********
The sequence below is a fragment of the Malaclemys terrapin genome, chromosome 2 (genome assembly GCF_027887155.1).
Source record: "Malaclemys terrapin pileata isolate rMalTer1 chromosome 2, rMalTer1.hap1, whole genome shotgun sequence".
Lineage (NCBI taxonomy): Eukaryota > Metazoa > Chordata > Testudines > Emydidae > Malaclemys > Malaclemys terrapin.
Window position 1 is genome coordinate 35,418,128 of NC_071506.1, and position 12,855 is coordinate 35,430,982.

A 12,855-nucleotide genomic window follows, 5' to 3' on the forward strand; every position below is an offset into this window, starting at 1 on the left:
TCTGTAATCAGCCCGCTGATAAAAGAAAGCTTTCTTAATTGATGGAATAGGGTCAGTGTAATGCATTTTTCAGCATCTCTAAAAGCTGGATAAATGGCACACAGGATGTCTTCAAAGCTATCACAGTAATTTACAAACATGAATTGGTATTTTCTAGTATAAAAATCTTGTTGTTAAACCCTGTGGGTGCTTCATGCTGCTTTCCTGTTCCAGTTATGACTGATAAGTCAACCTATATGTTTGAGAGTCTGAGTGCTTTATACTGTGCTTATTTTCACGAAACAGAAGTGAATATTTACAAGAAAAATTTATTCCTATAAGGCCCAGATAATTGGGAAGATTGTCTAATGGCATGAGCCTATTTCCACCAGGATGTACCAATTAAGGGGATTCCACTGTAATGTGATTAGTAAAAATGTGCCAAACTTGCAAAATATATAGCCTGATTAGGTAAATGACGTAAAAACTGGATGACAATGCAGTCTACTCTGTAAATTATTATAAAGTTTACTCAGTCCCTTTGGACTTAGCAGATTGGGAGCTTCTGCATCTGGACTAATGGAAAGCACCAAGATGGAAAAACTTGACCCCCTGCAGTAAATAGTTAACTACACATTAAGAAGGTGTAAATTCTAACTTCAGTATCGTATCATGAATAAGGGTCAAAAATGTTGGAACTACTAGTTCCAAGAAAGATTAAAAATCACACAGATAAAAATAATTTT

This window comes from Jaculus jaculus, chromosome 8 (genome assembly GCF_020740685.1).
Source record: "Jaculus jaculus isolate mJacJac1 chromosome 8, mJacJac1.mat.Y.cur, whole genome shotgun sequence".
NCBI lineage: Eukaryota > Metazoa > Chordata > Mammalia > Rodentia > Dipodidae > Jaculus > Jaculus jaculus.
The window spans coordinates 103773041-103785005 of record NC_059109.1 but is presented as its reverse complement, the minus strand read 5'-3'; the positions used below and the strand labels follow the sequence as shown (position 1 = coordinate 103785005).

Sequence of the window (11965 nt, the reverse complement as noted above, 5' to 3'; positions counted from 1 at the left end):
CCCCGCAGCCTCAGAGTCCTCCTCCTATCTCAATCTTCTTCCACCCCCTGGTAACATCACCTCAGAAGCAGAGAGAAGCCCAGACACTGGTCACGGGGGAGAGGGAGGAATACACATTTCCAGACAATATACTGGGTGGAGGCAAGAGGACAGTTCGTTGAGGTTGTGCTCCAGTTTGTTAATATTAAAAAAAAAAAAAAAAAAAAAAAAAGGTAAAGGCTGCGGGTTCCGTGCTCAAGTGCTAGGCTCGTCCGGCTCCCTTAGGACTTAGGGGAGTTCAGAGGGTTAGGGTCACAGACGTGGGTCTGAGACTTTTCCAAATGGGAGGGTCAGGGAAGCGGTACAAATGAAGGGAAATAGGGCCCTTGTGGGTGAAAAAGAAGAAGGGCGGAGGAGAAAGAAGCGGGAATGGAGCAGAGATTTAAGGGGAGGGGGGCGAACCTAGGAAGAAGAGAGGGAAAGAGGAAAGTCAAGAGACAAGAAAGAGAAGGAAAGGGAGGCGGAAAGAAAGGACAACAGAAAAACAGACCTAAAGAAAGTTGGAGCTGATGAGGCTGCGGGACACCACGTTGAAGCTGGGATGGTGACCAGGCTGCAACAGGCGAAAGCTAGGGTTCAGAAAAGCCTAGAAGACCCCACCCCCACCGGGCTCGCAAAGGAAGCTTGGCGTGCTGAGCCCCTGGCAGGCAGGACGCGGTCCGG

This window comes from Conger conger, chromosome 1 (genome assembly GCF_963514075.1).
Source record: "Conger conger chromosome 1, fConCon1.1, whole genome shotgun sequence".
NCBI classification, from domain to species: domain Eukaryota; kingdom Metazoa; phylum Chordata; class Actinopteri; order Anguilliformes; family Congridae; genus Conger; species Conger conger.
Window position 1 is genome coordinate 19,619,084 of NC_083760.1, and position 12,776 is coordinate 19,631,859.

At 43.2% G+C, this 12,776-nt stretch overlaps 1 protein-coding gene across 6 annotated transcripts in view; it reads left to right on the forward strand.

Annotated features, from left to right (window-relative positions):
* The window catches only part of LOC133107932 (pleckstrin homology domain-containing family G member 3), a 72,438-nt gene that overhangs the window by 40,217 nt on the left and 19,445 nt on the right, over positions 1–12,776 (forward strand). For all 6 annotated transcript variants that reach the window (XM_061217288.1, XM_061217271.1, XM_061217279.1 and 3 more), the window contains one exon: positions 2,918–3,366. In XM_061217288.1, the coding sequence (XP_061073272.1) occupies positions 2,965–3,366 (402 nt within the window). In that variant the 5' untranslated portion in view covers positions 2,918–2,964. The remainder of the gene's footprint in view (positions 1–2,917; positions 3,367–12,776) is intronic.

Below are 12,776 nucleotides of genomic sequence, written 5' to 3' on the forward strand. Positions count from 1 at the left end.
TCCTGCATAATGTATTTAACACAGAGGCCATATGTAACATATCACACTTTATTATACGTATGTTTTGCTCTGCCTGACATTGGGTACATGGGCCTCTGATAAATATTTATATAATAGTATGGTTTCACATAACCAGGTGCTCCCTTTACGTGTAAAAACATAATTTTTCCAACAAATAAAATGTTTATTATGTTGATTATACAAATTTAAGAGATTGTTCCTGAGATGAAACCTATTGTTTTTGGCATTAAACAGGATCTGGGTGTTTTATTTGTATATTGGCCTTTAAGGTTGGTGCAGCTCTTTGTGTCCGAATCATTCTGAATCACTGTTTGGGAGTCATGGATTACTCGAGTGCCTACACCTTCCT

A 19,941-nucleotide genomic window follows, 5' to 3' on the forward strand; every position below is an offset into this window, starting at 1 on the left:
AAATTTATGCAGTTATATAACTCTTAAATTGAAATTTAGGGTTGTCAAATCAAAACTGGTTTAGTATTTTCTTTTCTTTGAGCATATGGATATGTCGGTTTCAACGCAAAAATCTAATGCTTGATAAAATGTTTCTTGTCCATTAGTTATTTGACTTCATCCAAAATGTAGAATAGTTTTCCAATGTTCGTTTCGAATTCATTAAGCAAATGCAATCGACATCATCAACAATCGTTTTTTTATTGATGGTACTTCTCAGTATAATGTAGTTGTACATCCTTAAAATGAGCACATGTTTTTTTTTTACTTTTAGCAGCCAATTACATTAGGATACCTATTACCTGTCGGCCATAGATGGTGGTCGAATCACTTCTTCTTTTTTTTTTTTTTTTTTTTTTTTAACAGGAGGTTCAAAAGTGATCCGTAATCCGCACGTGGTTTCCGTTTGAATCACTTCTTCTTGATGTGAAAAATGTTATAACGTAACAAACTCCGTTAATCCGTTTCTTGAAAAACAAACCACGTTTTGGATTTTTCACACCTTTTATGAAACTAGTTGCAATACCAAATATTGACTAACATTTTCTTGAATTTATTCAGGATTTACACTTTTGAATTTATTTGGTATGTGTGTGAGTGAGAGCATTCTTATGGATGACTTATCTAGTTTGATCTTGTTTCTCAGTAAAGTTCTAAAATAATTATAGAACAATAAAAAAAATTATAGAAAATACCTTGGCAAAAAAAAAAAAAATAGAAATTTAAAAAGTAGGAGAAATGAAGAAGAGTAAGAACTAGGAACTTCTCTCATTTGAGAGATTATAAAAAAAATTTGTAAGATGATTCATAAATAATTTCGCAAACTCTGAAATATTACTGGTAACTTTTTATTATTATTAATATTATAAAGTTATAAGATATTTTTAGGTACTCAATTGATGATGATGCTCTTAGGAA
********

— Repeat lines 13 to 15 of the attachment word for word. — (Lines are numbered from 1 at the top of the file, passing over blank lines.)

This window comes from Conger conger, chromosome 1 (genome assembly GCF_963514075.1).
Source record: "Conger conger chromosome 1, fConCon1.1, whole genome shotgun sequence".
NCBI classification, from domain to species: domain Eukaryota; kingdom Metazoa; phylum Chordata; class Actinopteri; order Anguilliformes; family Congridae; genus Conger; species Conger conger.